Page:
The granddaddy of them all is getting ready to let everyone in, as Wizards of the Coast announced today that Magic: The Gathering — Arena will launch its open beta phase on September 27.

Digital card games are an important and growing market worth $1.3 billion in 2017, research firm Superdata reports, and should hit $1.7 billion in 2019. Blizzard’s Hearthstone rules, making 3.3 times more than its closet rival. But it’s going to get serious competitors when Wizards brings Arena from its open beta to launch state and when Valve releases Artifact, its take on digital card games, on November 28.

Chris Cao is Wizards of the Coast’s executive producer for digital game development. He said that “players played more than 110 million games of Magic” during the closed beta, but he didn’t share just how many people took part in the test period.

Open beta 411

Wizards of the Coast says Arena will be offline between September 24 and September 27 as it prepares to shift from close to open beta. Those who have bought Gems, Arena’s premium currency, will received refunds. During the beta, Arena also gave out Wildcards from card packs and quests, but the cards players crafted will disappear. Instead, a Wizards spokesperson said that “everyone will receive a set amount of 8 Common, 4 Uncommon, 2 Rare, and 1 Mythic.”

Above: That pack of Guilds of Ravnica cards sure is shiny.

Image Credit: Wizards of the Coast

The open beta is also coming with some goodies that link the physical and digital nature of Magic together. Guilds of Ravnica is Magic: The Gathering’s 79th expansion, and it debuts October 5 (it’s getting a Dungeons & Dragons guidebook, too!). Every Guilds of Ravnica Planeswalker deck will also contain a code to unlock that deck in Arena. Every Ravnica prerelease pack will also come with a code for a Sealed event (a new mode, which of course is a long-lived format in the tabletop game) in Arena. You can also open Magic card boosters to find three free booster packs in Arena.

Arena will also launch an event — a Singleton mode, and players will get one free entry to this. During the closed beta, Singleton proved to be a popular event with players. In this format, you construct decks without any duplicates — a fun challenge.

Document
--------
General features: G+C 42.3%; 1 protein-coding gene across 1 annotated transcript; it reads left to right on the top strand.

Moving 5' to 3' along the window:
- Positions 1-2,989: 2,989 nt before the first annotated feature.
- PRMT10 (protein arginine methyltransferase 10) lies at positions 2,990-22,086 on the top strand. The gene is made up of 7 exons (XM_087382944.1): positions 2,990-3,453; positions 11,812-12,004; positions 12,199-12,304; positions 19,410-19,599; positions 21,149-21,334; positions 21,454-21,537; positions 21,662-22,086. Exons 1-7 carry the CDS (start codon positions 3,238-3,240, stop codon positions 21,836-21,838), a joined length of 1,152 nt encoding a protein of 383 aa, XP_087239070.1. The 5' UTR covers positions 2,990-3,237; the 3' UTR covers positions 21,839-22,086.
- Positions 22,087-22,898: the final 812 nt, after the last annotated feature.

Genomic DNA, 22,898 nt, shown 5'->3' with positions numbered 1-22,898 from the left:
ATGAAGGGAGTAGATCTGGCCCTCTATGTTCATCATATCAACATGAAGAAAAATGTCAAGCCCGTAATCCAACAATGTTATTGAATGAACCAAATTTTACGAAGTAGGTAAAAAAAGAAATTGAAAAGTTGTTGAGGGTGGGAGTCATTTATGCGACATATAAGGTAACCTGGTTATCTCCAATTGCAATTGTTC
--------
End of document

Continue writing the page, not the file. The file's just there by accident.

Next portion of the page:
À la mode

That Wizards is putting on Sealed and Singleton so soon in the open beta shows just how much players enjoyed events during the closed beta. On Reddit and in the forums, you’d get both positive and negative feedback after events, though I noticed a lot of love for Singleton. I asked Wizards which events were the most popular during the test.

“Quick Constructed was the most popular, but we did see robust play across all game modes and during special events,” Cao said.

Magic has a number of different formats, such as Commander (which is for 2-to-6 players). I asked Cao is this was a mode that players had been asking for on the forums and on Reddit. He leaned into a discussion of another closed beta event, providing some enlightening context, before honing in on the answer.

“As players ourselves, we have been wish-listing all sorts of variant modes,” Cao said. “Momir [a chaotic format in which you discard land cards to summon random creatures, as Commanderin’ podcast cohost Shivam Bhatt explained to me] was an after-hours effort born from that passion and like us, players do want more ways to play MTG,” Cao said. “We’re going to lean into 1-vs.-1 options first because we can activate those better early on. But MTG Arena is more than just Standard; it’s a platform for all sorts of MTG experiences.”

Above: You can earn starter decks in Magic: The Gathering — Arena.

Image Credit: Wizards of the Coast

Deck-dealing

One of my favorite parts of the closed beta was how I earned premade decks by accomplishing daily quests. As a Magic neophyte, it helped me learn the characteristics of the different colors and a dizzying amount of new mechanics. I asked if such deck quest rewards would carry on during the open beta and Arena’s full release.

“Deck quests are an important part of the MTG Arena onboarding experience. Early learnings from closed beta helped us fine-tune the deck content and distribution. Players really enjoyed earning decks as rewards, so we are going to be doing this again in open beta and looking into new ways to reward them,” Cao said.

We’ll find out what decks are in store for new Magic players like me — or veterans who’ve been around since the Wizards of the Coast launched the collectible card-game genre in 1993 and changed the tabletop industry — when the open beta launches September 27.